TV: I got lucky with those guys. This new Prong would not be the way it is without those guys, for sure. In retrospect, I’ve gotten lucky a lot in my career. There were a couple of occasions where I brought people in that screwed stuff up, but for the most part I’ve been blessed. But these guys are truly amazing.
I’ve never played in any band with a drummer better than Art. Jason is only second to the late great Raven. But Jason is amazing and he’s clean and sober, which makes him even more of a top-notch player and person. Having those guys in the live line-up as well adds a lot of confidence in the project. Chris is on another planet. He’s like an alien. He is the most overall talented guy I’ve ever been associated with.
SLIS: One of the most distinctive aspects of your sound is your guitar tone: Have you done any tweaking with that over the years or has that remained pretty much the same throughout?
TV: That’s a great question and I don’t think I’ve been asked that, ever. I could write a whole blog on what my approach to guitar playing is. Most guitar players would get upset with it. Ha! I like playing guitar, but I don’t like spending a lot of time with it. I try to relax and I don’t like tweaking.
Recently I played in this Dimebash thing where other guitar players were bringing their pedal boards and whatnot, down to jam. I just took a cable and plugged into a Marshall, not even messing with the knobs and I had fun. On the other hand, I keep up with the times. I don’t like using classic amps and cabinets in the studio anymore. It’s a waste of time for me.
I try to keep it simple, yet improve upon riffs; I don’t like the riffs to be boring. I like solos but they have to be fun and lighthearted. Ultimately I still believe that guitar is an accompaniment to the vocals and the song. That’s why I like old guys like Keith Richard and Iommi. Look at Dimebag, he was a shredder but he took that approach as well.
SLIS: You’ve been very prolific lately: four studio albums in five years, and that’s not even counting your work with Danzig. How do you split your duties so efficiently time management wise, and do you find both projects feed creatively into the other as far as your personal inspiration is concerned?
TV: Well. I’ve also worked on Primitive Race and am doing a side project as well. And I still have a lot of time to fool around and kill time with friends at a Denny’s or play video games or go running and hiking or watching the Jets lose.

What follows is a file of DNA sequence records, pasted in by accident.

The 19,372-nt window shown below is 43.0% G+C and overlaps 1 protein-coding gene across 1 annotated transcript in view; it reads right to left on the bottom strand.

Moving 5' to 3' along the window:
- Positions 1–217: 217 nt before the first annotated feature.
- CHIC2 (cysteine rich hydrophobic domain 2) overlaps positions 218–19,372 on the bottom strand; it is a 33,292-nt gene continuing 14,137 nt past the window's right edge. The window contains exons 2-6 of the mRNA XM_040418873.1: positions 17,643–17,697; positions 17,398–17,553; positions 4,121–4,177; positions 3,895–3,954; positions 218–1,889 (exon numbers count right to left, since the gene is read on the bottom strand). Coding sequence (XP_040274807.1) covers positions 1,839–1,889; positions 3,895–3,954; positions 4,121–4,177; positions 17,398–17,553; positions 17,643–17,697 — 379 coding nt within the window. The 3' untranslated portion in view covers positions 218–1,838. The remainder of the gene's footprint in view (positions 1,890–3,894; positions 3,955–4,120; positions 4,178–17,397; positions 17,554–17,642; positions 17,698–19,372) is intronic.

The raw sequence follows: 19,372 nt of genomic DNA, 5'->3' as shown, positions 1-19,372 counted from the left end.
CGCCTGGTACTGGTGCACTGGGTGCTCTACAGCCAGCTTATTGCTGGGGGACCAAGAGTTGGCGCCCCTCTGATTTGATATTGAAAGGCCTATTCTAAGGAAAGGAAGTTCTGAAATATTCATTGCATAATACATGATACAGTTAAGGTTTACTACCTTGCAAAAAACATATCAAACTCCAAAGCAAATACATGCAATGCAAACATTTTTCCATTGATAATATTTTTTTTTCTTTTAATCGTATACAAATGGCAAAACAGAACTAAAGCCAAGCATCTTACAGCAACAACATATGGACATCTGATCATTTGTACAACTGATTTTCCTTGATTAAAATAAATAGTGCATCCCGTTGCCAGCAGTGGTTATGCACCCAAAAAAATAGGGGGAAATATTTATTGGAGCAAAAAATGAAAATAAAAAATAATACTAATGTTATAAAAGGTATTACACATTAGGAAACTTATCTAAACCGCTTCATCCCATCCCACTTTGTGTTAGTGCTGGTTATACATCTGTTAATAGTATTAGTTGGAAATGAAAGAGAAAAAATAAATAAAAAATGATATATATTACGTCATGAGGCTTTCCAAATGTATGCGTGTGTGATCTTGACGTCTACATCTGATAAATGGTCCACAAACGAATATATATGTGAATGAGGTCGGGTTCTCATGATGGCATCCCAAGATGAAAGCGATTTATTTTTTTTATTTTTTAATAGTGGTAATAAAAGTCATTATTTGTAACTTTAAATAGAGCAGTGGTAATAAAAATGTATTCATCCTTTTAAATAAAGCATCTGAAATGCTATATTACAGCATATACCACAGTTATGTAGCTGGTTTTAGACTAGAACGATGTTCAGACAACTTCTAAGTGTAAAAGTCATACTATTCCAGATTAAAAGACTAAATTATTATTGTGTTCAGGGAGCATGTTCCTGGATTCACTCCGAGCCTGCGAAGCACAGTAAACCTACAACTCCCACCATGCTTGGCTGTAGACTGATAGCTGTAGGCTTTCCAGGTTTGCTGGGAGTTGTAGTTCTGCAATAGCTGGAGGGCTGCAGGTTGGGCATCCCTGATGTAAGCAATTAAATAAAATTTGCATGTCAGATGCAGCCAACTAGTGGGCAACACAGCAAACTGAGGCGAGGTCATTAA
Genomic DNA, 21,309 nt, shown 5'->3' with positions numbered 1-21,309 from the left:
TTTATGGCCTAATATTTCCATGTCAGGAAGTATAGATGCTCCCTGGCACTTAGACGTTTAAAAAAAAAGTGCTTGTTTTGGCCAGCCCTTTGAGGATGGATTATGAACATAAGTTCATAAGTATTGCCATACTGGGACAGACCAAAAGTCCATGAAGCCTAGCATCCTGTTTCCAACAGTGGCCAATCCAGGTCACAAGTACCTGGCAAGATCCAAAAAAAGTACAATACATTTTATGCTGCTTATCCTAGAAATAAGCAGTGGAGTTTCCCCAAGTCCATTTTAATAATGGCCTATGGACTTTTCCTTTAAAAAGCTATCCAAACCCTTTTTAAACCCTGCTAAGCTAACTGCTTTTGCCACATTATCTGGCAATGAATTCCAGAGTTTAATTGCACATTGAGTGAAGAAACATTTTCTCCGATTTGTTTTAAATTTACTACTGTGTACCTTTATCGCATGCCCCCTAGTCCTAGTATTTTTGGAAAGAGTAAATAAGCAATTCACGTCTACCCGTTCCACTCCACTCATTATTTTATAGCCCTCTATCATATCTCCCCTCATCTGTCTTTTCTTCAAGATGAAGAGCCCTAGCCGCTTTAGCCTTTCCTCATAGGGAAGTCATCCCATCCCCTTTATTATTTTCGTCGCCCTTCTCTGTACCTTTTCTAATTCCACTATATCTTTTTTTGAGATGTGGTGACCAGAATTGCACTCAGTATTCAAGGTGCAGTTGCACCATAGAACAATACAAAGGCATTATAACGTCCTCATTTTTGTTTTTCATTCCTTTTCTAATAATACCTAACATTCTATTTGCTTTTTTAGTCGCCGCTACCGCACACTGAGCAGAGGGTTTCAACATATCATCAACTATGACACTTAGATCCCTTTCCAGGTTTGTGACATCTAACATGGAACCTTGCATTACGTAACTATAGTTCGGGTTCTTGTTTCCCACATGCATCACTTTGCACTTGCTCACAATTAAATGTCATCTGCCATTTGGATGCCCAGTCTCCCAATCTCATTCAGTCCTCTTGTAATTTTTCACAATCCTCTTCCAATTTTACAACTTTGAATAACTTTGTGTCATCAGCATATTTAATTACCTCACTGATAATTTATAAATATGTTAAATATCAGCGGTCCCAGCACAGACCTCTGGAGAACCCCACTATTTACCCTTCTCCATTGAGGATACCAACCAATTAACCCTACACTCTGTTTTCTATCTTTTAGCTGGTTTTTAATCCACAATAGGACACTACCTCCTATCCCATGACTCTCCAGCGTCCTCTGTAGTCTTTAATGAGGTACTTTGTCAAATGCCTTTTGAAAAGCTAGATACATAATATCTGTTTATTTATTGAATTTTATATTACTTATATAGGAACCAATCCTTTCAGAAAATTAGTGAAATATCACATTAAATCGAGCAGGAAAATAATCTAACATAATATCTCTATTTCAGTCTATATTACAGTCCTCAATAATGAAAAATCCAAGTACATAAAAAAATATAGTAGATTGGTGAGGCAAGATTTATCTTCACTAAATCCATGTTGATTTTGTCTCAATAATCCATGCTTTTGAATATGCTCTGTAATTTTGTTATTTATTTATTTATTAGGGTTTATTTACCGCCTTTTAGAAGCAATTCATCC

Like I said, working with Danzig is a completely different situation and it doesn’t come into Prong at all. Primitive Race was cool because I met Erie and that fed into my psyche. Listen, we spent 2 years working on Rude Awakening and about 4 months on X– No Absolutes. Music and lyrics start to get watered down and weird if you overwork.
SLIS: This year marks a milestone for Prong: your 30th anniversary. I know in a recent interview with Full Metal Jackie, you didn’t state any specific plans to celebrate your legacy, but on a personal level, what are your proudest moments in Prong’s history? How do you feel like you’ve evolved over the years?
TV: Not to act like some guru or something, but I try to avoid pride like the plague. It’s too dangerous for a person like me. I’ll start believing bullshit about myself and start treating people badly. Everything I have has been given to me, especially when it comes to Prong. Based on my attitude, this should have been dead in the dirt a long time ago.
So actually the best moment for me in my career is right now, doing this interview with you. Everything else is bullshit. Who cares? The past is the past–it doesn’t exist anymore.
SLIS: I think that wraps up all my questions: is there anything you would like to add for fans regarding the new album and upcoming tour?
Thanks to Tommy for taking the time out for this interview. You can pre-order Prong’s X – No Absolutes via iTunes or Amazon below.